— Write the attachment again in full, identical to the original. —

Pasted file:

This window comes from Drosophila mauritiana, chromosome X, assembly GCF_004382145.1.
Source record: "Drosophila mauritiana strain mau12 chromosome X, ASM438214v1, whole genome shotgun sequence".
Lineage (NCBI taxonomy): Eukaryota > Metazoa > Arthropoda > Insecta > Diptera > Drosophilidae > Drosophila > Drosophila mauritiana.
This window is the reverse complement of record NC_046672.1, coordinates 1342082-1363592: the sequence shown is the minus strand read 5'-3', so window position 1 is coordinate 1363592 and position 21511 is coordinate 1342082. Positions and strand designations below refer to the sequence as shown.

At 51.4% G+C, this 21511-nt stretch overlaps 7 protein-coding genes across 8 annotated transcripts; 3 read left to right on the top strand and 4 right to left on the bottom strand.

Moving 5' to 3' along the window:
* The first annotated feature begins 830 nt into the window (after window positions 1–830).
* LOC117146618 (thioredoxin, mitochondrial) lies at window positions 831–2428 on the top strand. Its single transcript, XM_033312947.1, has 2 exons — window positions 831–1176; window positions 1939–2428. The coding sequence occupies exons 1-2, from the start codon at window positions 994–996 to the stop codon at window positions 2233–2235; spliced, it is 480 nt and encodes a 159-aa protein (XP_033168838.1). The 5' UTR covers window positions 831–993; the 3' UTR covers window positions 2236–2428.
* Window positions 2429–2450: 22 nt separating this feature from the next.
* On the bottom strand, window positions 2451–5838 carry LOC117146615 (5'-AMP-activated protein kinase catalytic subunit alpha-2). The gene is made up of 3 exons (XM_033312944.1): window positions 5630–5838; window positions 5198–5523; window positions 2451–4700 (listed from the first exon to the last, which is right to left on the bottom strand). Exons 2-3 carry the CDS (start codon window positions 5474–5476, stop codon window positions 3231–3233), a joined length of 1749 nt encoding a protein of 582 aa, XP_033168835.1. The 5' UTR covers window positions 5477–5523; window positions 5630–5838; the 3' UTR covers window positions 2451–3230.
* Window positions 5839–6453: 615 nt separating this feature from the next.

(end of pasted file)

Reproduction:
This window comes from Drosophila mauritiana, chromosome X, assembly GCF_004382145.1.
Source record: "Drosophila mauritiana strain mau12 chromosome X, ASM438214v1, whole genome shotgun sequence".
Lineage (NCBI taxonomy): Eukaryota > Metazoa > Arthropoda > Insecta > Diptera > Drosophilidae > Drosophila > Drosophila mauritiana.
This window is the reverse complement of record NC_046672.1, coordinates 1342082-1363592: the sequence shown is the minus strand read 5'-3', so window position 1 is coordinate 1363592 and position 21511 is coordinate 1342082. Positions and strand designations below refer to the sequence as shown.

At 51.4% G+C, this 21511-nt stretch overlaps 7 protein-coding genes across 8 annotated transcripts; 3 read left to right on the top strand and 4 right to left on the bottom strand.

Moving 5' to 3' along the window:
* The first annotated feature begins 830 nt into the window (after window positions 1–830).
* LOC117146618 (thioredoxin, mitochondrial) lies at window positions 831–2428 on the top strand. Its single transcript, XM_033312947.1, has 2 exons — window positions 831–1176; window positions 1939–2428. The coding sequence occupies exons 1-2, from the start codon at window positions 994–996 to the stop codon at window positions 2233–2235; spliced, it is 480 nt and encodes a 159-aa protein (XP_033168838.1). The 5' UTR covers window positions 831–993; the 3' UTR covers window positions 2236–2428.
* Window positions 2429–2450: 22 nt separating this feature from the next.
* On the bottom strand, window positions 2451–5838 carry LOC117146615 (5'-AMP-activated protein kinase catalytic subunit alpha-2). The gene is made up of 3 exons (XM_033312944.1): window positions 5630–5838; window positions 5198–5523; window positions 2451–4700 (listed from the first exon to the last, which is right to left on the bottom strand). Exons 2-3 carry the CDS (start codon window positions 5474–5476, stop codon window positions 3231–3233), a joined length of 1749 nt encoding a protein of 582 aa, XP_033168835.1. The 5' UTR covers window positions 5477–5523; window positions 5630–5838; the 3' UTR covers window positions 2451–3230.
* Window positions 5839–6453: 615 nt separating this feature from the next.